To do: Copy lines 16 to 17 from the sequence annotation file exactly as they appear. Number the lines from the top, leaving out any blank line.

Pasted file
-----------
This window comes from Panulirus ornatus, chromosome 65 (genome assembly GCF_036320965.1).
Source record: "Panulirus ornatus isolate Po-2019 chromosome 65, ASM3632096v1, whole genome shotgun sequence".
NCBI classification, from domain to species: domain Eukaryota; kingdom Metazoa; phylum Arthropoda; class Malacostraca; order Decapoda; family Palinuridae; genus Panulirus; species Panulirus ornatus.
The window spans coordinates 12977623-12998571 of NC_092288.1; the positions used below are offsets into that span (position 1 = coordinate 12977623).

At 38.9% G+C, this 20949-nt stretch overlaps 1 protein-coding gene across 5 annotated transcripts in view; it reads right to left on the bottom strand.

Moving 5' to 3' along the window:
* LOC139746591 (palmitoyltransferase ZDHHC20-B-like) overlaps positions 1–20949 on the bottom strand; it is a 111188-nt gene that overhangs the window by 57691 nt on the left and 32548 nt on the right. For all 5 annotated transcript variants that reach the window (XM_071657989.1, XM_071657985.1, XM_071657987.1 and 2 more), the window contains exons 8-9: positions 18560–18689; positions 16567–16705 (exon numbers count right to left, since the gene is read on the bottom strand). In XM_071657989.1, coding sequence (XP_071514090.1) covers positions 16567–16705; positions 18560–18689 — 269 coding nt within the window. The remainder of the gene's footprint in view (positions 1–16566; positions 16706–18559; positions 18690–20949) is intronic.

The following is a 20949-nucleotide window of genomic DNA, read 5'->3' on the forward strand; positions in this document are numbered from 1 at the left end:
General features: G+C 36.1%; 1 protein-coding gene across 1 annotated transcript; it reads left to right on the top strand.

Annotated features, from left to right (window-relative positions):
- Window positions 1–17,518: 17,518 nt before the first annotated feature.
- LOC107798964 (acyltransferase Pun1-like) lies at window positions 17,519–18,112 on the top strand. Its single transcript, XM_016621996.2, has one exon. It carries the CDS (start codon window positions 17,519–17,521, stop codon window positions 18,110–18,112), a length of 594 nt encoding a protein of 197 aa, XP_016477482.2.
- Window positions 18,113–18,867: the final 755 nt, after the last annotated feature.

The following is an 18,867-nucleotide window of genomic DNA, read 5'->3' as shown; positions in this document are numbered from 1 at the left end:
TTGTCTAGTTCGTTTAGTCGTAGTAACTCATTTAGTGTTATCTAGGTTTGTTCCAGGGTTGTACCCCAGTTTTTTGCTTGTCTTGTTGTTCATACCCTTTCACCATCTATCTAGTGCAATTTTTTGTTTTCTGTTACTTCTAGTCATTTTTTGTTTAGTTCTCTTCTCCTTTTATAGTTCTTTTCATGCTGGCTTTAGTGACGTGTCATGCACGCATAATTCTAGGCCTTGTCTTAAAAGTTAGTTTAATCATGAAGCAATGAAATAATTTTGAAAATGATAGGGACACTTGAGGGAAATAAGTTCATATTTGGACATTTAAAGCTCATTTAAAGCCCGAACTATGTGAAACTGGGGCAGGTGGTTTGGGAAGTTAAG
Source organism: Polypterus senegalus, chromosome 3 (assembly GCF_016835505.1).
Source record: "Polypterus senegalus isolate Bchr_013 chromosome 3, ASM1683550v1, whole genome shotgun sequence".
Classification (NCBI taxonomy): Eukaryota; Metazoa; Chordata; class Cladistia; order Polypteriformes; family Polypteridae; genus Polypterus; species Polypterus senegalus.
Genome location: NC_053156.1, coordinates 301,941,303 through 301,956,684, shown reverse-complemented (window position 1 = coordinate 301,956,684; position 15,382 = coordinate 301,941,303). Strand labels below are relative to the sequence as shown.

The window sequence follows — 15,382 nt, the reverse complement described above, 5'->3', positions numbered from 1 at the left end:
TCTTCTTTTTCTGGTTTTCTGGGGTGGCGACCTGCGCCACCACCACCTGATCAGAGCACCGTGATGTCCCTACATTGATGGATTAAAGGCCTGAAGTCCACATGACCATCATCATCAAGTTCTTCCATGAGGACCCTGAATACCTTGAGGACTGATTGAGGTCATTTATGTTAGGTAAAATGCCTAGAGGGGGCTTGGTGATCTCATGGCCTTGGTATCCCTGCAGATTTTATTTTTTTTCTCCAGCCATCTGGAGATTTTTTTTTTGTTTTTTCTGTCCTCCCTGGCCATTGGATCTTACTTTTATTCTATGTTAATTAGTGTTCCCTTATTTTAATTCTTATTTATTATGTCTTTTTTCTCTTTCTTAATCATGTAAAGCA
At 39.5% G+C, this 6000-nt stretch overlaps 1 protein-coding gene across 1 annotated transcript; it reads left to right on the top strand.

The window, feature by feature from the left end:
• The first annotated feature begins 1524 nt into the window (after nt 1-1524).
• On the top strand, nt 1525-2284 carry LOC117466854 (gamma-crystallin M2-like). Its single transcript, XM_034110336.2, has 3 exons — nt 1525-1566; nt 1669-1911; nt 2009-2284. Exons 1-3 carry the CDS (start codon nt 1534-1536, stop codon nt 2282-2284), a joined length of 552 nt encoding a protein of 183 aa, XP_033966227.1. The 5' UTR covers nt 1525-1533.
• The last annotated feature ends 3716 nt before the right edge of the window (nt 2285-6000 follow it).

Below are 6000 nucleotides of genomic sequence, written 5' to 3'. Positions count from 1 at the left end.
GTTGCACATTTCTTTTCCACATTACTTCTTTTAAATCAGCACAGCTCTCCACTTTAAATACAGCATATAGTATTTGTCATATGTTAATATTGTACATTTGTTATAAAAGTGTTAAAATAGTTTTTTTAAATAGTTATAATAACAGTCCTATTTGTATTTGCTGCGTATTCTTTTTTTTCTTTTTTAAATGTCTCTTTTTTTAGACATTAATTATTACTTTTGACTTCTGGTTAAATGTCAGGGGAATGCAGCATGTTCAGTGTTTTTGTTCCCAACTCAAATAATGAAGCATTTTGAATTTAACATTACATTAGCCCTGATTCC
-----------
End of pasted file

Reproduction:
Source organism: Polypterus senegalus, chromosome 3 (assembly GCF_016835505.1).
Source record: "Polypterus senegalus isolate Bchr_013 chromosome 3, ASM1683550v1, whole genome shotgun sequence".